Photo credit: Blue Noun

International Visitors

Look up. The Carse of Stirling is winter home to migrating greylag and pink-footed geese.

At dusk, thousands of them settle along the wide mudflats of the Forth.

Despite being inland, Stirling lies where the North Sea mixes with the river Forth, making it brackish around Stirling and increasingly salty and tidal further east, where wide mudflats get revealed when the sea tides are low in the river and provide a rich feeding ground for geese and seabirds.

English Language Class Photography Trip Culross Fife
Winter can bring amazing clear skies.
Photo credit: Blue Noun

Visit Scotland | Flanders Moss

The western part of the Carse of Stirling is one of the last remnants of the great bogs that once covered much of Scotland. Flanders Moss NNR (National Nature Reserve), is one of the largest lowland raised bogs in Britain and one of the most intact raised bogs in Europe.

Remarkably, it has remained in a near-natural state since the carse drained 8000 years ago.

It provides vital habitat for many endangered species – and another taste of timelessness for visitors.

Stirling Castle’s Earthworks 

If you look down, directly below the castle you can see the King’s Park’s historic earthworks, which have been excavated and (re)formed into their original, geometric shapes.

Known as  King’s Knot and Ladies Knot, these built structures are where monarchs once partook in jousting, hawking and hunting. Their surrounding gardens once supplied castle dwellers with fruits and vegetables.

English Language Class Photography Trip Culross Fife
King’s Knot and Queen’s Knot
Photo credit: Blue Noun

Medieval Stirling

As night takes over the earth, look over our contemporary version of the still recognisably medieval townscape and the surrounding arable farmland: this land concealed generations of advancing armies, whose blood poured into its ground.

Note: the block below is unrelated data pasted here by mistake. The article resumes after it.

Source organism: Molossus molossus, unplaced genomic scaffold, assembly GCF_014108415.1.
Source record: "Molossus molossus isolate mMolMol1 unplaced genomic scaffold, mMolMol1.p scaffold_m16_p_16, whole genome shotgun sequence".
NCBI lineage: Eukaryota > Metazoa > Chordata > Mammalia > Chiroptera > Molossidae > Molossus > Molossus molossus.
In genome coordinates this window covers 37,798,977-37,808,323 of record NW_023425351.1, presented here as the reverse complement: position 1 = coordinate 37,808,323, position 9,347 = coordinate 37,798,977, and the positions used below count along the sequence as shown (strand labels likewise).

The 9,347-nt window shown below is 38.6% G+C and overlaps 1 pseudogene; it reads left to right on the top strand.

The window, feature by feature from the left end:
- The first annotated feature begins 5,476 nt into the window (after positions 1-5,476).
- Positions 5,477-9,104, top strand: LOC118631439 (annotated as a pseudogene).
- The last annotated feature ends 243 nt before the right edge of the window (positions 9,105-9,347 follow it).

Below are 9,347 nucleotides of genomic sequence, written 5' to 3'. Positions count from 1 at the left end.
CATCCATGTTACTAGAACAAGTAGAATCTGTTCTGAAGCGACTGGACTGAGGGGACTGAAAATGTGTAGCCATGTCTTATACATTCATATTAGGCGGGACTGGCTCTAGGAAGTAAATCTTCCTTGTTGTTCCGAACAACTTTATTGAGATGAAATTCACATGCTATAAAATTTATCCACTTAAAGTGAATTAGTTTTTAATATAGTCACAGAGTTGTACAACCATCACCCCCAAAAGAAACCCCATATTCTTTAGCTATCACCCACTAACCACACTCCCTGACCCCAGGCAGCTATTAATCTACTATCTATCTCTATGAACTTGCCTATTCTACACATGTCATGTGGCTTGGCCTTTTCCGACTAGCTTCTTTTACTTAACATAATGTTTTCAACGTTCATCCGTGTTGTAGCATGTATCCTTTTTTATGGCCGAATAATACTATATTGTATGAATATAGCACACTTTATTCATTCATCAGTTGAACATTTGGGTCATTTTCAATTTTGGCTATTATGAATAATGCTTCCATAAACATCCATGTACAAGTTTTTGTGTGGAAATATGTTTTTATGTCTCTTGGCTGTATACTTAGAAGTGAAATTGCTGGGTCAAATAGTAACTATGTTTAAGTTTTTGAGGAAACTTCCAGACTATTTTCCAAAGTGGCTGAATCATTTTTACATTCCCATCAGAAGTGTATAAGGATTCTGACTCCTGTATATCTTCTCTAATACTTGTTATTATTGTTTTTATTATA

Witness the daily tableau of car lights and street lights twinkling on.

 
Look west, and enjoy the pink-tinged sky as the sun sets over snow-capped Trossachs mountains Ben More and Ben Ledi, the sun’s final rays will slide over the castle walls, before the chill of the night quickly sets in.
English Language Class Photography Trip Culross Fife
View towards the Trossachs form Stirling Castle walls.
Photo credit: Blue Noun

Imagine a River Red with Blood

Look northeast and in the distance you’ll see the Wallace Monument (commemorating battle hero William Wallace) light up.
 

One of the principal royal strongholds of the Kingdom of Scotland, Stirling was once a royal burgh and capital of Scotland.

Many battles from the War of Independence occurred around the Carse of Stirling, most notably the Battle of Stirling Bridge.

Stirling Castle was already in English hands when William Wallace led an attack on the invading English at Stirling Bridge. The Scots were outnumbered, but by attacking at the crossing point of the river, the English could not make full use of their cavalry or archers.

 

The English forces were ambushed after a sizeable (but beatable) portion of the army had crossed the bridge.

Those who crossed over struggled to retreat, whilst oncoming soldiers still tried to pile forwards, creating a bottleneck of vulnerable invaders, who were slain on a huge scale.

Fearing the massacre had rendered them outnumbered, the English commander ordered the immediate destruction of the bridge, leaving all remaining soldiers on the far side to be slain (or drowned as they struggled, heavily armoured into the Forth to escape).

Scottish casualties were not recorded.

The English lost 6000 men.